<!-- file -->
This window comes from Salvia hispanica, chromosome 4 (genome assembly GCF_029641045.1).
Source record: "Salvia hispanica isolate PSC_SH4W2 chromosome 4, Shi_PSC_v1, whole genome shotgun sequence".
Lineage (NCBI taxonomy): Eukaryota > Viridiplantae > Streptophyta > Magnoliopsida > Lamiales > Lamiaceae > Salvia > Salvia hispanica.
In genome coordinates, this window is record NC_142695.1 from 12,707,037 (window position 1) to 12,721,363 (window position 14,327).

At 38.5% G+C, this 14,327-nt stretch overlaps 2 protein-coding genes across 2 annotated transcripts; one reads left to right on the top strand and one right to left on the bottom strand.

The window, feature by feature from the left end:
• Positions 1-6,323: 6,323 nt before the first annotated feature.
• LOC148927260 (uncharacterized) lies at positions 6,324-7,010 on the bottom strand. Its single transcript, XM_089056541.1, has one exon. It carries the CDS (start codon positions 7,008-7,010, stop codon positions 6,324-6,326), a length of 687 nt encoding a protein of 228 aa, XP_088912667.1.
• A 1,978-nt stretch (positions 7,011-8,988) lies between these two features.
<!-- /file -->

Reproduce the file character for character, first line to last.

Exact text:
This window comes from Salvia hispanica, chromosome 4 (genome assembly GCF_029641045.1).
Source record: "Salvia hispanica isolate PSC_SH4W2 chromosome 4, Shi_PSC_v1, whole genome shotgun sequence".
Lineage (NCBI taxonomy): Eukaryota > Viridiplantae > Streptophyta > Magnoliopsida > Lamiales > Lamiaceae > Salvia > Salvia hispanica.
In genome coordinates, this window is record NC_142695.1 from 12,707,037 (window position 1) to 12,721,363 (window position 14,327).

At 38.5% G+C, this 14,327-nt stretch overlaps 2 protein-coding genes across 2 annotated transcripts; one reads left to right on the top strand and one right to left on the bottom strand.

The window, feature by feature from the left end:
• Positions 1-6,323: 6,323 nt before the first annotated feature.
• LOC148927260 (uncharacterized) lies at positions 6,324-7,010 on the bottom strand. Its single transcript, XM_089056541.1, has one exon. It carries the CDS (start codon positions 7,008-7,010, stop codon positions 6,324-6,326), a length of 687 nt encoding a protein of 228 aa, XP_088912667.1.
• A 1,978-nt stretch (positions 7,011-8,988) lies between these two features.